At the Dec. 14 council meeting, the Legacy Commission presented its final report, including recommendations to change street names that honor Confederate leaders and known white supremacists, as well as reimagining civic spaces to create “a new symbolic landscape that is representative of the dynamic and diverse city Charlotte has become and reflective of the inclusive vision it strives to achieve,” according to Monday’s agenda. 

The street names up for change include West Hill Street, Stonewall Street, Morrison Boulevard, Barringer Drive and others. At the Dec. 14 meeting, staff and council members discussed renaming the streets to honor civil rights leaders and other iconic Black figures such as Reginald Hawkins, Julius Chambers, Elizabeth “Liz” Hair, Ella Baker and others. Other council members spoke in support of using names “rooted in healing” such as Apology Way and Equality Street.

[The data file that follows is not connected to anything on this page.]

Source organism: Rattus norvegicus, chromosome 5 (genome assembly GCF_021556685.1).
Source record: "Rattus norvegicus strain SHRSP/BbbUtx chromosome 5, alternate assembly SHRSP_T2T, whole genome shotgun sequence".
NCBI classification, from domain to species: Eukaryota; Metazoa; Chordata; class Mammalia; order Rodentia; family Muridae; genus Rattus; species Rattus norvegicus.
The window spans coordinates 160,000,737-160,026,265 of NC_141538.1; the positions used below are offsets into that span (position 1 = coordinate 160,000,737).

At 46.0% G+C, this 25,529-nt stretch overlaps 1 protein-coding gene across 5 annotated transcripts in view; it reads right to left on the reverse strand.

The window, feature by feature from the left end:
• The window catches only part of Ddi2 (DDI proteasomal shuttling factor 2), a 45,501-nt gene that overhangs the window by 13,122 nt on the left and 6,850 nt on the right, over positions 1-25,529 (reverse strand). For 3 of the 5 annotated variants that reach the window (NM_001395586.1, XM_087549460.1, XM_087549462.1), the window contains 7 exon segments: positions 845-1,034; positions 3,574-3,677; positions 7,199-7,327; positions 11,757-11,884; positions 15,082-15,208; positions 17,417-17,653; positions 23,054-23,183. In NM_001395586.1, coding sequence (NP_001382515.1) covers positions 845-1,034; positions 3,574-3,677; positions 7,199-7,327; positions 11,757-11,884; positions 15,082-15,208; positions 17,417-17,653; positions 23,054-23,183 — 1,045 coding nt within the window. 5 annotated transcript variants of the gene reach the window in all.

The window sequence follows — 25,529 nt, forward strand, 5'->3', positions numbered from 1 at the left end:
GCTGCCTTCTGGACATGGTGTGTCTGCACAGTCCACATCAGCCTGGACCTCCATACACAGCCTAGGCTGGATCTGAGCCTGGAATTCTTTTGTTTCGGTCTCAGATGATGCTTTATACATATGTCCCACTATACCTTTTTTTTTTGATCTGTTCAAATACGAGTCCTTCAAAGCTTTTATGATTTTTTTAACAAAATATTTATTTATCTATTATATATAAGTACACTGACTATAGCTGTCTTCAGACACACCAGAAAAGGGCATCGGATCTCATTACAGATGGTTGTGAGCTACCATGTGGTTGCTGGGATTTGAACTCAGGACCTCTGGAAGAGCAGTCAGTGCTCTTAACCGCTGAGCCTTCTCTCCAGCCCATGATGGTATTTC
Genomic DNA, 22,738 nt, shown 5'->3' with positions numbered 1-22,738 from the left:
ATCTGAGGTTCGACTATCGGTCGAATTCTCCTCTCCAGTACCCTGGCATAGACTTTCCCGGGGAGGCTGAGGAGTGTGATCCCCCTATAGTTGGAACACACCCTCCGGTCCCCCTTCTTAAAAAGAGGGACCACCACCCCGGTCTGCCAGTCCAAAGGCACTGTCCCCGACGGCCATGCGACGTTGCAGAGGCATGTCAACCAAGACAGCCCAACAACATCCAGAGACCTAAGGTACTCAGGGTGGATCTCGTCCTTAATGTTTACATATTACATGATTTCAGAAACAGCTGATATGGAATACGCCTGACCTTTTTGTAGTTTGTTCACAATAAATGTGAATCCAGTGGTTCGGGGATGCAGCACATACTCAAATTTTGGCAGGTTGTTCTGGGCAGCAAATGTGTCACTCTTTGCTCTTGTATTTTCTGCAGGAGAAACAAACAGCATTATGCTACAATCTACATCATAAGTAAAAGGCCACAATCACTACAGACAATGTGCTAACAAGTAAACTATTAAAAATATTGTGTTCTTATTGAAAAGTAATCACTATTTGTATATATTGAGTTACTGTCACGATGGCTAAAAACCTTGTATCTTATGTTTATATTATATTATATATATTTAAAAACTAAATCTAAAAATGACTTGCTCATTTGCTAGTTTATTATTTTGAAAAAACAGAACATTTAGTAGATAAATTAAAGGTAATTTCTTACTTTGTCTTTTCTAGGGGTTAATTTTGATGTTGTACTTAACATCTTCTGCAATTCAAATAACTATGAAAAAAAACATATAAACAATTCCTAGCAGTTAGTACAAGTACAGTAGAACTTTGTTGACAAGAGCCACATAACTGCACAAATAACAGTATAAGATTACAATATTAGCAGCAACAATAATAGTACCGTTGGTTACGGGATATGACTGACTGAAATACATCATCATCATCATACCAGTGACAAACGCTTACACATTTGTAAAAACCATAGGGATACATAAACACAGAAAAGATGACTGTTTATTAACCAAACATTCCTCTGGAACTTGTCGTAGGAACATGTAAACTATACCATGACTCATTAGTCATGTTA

Monday’s public forum on the issue brought out two speakers who were against the recommendations, with the first speaker, Eileen Paul, making a bizarre comparison between long-dead white supremacists and still-living prisoners, stating that both deserve a chance at redemption and rehabilitation. The second speaker, Joey Parker, claimed that identity politics was not what the Black community needed, and that “two wrongs don’t make a right.” 

Each of the three issues will now be brought back to committee for any changes that need to be made based on public comments or other concerns from council members. They will be discussed further at Charlotte City Council’s upcoming annual retreat this month, then voted on at a later date.